Sethna, who has been named to the list multiple times, joins other prominent Georgians such as Richard Anderson, CEO of Delta Air Lines; Arthur Blank, owner and CEO of the Atlanta Falcons and Georgia Force; Erroll Davis, Chancellor of the University System of Georgia; John Lewis, U.S. Congressman; and Sonny Perdue, Governor of Georgia.

“I am truly honored to be included in the 2009 list of the 100 Most Influential Georgians,” Sethna said. “It is my pleasure to be among this set of distinguished Georgians. Such an honor is possible only because of the excellent faculty and staff colleagues at the University of West Georgia, its wonderful students, and its great friends and supporters.”

UWG alum Bill Bolling, executive director of the Atlanta Community Food Bank, is also included on this list.

According to Georgia Trend editors, “Georgia’s Power List” spotlights prominent figures in business, politics, government, science and education, and are selected by the editorial staff as “the people who keep Georgia moving in one direction or another: influence can follow diverse paths.”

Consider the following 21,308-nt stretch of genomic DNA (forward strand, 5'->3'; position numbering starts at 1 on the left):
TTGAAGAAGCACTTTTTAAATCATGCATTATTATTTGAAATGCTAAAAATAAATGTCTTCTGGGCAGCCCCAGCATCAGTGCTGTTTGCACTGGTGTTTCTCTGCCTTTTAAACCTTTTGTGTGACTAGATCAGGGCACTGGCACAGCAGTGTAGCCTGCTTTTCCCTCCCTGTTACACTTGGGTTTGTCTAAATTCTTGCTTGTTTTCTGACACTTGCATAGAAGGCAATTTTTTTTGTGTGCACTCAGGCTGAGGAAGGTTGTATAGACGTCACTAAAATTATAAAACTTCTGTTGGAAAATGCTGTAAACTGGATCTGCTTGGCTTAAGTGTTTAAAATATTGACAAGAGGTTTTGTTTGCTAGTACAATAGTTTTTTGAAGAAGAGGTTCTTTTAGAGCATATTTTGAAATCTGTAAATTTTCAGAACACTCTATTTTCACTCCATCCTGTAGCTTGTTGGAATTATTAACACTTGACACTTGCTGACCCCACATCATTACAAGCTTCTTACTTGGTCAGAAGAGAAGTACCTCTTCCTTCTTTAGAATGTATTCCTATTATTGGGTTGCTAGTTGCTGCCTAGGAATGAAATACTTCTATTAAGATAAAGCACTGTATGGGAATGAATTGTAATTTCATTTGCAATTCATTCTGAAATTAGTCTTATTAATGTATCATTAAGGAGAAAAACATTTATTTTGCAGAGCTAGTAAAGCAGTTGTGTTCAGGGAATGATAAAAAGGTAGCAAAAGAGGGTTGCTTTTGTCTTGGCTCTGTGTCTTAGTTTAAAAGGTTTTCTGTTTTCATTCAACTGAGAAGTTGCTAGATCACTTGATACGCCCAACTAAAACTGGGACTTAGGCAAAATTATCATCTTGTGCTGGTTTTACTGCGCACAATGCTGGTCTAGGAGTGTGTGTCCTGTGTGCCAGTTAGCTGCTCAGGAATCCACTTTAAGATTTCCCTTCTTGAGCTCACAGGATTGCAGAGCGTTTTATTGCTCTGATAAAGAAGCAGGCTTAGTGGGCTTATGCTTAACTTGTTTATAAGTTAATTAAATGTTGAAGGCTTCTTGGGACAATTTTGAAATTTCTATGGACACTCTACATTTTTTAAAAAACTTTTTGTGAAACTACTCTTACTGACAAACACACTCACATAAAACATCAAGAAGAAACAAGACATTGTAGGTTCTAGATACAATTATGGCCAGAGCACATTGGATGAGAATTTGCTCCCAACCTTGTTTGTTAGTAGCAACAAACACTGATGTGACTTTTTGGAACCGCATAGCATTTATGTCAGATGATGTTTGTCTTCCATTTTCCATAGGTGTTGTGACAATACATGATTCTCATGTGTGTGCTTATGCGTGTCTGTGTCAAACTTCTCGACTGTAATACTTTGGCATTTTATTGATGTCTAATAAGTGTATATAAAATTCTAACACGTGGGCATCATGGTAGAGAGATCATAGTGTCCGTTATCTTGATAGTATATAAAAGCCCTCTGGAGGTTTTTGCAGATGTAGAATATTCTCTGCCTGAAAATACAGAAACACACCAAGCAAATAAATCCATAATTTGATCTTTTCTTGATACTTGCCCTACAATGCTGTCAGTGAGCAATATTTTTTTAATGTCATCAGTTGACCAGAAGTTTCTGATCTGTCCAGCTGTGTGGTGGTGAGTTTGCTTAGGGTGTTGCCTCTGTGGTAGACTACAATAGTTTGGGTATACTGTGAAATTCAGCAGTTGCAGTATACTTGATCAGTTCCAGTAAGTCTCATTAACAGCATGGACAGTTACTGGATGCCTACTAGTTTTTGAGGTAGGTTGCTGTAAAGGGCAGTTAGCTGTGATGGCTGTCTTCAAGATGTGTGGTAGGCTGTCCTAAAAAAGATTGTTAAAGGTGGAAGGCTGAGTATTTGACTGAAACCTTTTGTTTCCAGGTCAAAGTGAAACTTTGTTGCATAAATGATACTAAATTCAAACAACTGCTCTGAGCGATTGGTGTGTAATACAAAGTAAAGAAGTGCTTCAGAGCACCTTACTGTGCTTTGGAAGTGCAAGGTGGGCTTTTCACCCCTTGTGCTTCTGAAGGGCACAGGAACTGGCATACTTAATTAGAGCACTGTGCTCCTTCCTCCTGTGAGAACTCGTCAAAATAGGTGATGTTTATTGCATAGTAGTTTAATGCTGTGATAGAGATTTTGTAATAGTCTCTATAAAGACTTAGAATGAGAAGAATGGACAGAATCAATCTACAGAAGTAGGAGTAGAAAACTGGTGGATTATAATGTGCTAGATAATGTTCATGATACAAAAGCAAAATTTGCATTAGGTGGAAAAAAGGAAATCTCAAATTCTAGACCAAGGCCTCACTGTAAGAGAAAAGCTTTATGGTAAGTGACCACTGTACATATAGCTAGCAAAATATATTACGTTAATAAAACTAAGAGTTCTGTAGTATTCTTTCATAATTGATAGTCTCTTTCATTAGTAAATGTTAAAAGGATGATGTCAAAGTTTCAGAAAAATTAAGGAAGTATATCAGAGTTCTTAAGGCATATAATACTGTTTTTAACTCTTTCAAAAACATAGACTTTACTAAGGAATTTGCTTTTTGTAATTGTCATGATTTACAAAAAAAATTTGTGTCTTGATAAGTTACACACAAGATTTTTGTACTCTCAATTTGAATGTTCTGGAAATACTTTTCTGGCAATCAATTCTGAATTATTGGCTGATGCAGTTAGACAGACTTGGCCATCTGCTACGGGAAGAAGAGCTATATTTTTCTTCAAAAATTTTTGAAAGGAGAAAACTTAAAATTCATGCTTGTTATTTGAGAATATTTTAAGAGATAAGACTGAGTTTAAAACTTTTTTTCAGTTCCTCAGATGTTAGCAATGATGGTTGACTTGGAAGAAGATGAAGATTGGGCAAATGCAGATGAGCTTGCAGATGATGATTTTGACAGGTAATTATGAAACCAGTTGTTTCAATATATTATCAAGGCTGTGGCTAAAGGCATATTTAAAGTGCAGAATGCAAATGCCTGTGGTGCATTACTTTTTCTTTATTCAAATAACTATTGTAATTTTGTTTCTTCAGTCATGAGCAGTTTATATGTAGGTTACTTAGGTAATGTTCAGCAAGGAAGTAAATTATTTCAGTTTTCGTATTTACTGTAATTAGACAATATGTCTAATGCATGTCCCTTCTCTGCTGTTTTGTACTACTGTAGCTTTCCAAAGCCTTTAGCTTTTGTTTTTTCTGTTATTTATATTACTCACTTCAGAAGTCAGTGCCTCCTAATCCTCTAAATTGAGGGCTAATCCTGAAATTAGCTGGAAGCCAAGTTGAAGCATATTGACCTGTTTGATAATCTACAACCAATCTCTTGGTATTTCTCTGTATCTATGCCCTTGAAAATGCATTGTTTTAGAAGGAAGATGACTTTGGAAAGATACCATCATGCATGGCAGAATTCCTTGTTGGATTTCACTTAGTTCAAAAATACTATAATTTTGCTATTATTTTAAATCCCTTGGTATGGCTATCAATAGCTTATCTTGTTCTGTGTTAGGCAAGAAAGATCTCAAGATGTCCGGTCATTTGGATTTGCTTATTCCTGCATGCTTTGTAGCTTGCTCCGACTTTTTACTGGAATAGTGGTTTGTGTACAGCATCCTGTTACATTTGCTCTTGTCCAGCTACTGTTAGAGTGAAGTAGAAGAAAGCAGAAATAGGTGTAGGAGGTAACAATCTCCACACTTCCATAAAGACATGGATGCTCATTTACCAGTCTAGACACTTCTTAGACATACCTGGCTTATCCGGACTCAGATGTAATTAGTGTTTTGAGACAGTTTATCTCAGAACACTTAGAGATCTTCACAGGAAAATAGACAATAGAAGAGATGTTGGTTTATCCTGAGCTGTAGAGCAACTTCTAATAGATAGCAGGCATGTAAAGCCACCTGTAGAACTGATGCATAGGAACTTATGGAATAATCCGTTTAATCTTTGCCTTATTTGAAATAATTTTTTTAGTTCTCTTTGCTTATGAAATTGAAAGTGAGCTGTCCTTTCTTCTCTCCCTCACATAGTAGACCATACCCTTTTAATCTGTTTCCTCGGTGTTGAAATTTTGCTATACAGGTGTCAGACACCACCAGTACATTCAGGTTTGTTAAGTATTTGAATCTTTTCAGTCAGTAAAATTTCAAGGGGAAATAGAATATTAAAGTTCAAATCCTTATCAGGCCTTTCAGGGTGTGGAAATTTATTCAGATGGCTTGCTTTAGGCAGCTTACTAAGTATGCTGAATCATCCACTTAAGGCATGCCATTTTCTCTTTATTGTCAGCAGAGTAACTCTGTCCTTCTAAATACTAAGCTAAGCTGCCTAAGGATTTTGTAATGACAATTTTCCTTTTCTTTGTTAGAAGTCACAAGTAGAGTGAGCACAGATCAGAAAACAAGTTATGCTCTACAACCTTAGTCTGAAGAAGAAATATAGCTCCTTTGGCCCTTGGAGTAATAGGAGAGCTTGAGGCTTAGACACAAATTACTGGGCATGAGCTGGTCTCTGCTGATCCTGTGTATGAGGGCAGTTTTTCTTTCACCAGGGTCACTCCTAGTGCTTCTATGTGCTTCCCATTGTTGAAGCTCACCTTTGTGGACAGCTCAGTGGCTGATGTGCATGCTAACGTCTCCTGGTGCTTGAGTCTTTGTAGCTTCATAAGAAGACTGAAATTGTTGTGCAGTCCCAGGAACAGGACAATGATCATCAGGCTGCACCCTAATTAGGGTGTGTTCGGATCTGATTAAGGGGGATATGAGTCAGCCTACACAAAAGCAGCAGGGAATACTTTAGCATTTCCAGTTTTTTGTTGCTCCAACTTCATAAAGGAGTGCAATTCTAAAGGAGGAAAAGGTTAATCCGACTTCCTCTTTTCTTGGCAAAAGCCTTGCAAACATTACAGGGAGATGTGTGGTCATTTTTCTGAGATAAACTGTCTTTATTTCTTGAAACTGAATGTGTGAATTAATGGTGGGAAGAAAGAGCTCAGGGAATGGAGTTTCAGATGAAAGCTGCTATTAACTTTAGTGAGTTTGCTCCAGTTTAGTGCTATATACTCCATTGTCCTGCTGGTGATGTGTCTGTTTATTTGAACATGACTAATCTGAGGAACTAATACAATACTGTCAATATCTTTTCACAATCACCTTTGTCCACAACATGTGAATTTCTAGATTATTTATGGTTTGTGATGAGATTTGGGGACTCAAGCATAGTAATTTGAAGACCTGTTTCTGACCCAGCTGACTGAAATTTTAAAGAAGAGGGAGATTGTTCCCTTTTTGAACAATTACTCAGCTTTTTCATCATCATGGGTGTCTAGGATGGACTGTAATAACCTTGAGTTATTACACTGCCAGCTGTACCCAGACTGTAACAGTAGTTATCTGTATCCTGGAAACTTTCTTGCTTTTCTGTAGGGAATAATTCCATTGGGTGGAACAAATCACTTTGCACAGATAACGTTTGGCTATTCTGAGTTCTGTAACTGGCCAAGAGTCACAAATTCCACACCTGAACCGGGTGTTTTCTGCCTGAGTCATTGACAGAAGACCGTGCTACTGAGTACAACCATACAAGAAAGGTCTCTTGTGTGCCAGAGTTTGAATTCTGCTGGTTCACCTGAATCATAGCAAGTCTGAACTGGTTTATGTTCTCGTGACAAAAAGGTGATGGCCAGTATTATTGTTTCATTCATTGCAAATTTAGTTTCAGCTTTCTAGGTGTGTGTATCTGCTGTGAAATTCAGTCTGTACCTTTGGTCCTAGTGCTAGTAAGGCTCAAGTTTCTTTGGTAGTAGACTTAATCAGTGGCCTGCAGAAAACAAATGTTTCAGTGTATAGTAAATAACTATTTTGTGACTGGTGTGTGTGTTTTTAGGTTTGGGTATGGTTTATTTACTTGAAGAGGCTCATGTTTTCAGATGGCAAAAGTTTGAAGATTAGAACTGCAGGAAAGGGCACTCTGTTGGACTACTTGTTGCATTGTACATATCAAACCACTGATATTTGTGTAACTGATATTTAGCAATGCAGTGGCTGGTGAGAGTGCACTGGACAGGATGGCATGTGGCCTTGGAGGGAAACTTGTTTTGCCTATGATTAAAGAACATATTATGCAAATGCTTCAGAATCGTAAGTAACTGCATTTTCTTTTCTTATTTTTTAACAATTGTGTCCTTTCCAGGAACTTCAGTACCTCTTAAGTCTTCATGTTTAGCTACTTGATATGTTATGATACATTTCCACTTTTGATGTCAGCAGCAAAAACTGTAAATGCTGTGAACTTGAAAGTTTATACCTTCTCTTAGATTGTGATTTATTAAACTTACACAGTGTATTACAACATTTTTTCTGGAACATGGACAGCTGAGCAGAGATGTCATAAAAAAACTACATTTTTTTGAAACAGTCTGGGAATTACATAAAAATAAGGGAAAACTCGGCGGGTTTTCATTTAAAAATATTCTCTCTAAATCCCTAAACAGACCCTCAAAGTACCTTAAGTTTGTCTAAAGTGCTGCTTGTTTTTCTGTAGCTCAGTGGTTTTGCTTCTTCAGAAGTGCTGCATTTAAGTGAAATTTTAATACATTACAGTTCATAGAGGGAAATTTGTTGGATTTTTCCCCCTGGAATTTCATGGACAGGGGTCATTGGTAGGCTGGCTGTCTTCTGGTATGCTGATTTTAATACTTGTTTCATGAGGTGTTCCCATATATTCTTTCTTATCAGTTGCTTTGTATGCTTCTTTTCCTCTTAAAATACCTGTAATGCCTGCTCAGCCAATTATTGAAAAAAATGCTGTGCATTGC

Sethna is in his 15th year as president of UWG, a leading residential, doctoral comprehensive university that offers a broad undergraduate and graduate curriculum based on a liberal arts foundation. UWG enrolls more than 11,250 students in the College of Arts and Sciences, Richards College of Business, College of Education, Nursing School and Graduate School.

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Saturday, January 3, 2009

Georgia Southern University Dean Chance Named Fulbright Specialist

Lucinda Chance, Ed.D., dean of the College of Education at Georgia Southern University, has been named a Fulbright Specialist by the J. William Fulbright Foreign Scholarship Board, the Bureau of Education and Cultural Affairs of the Department of State and the Council for International Exchange of Scholars.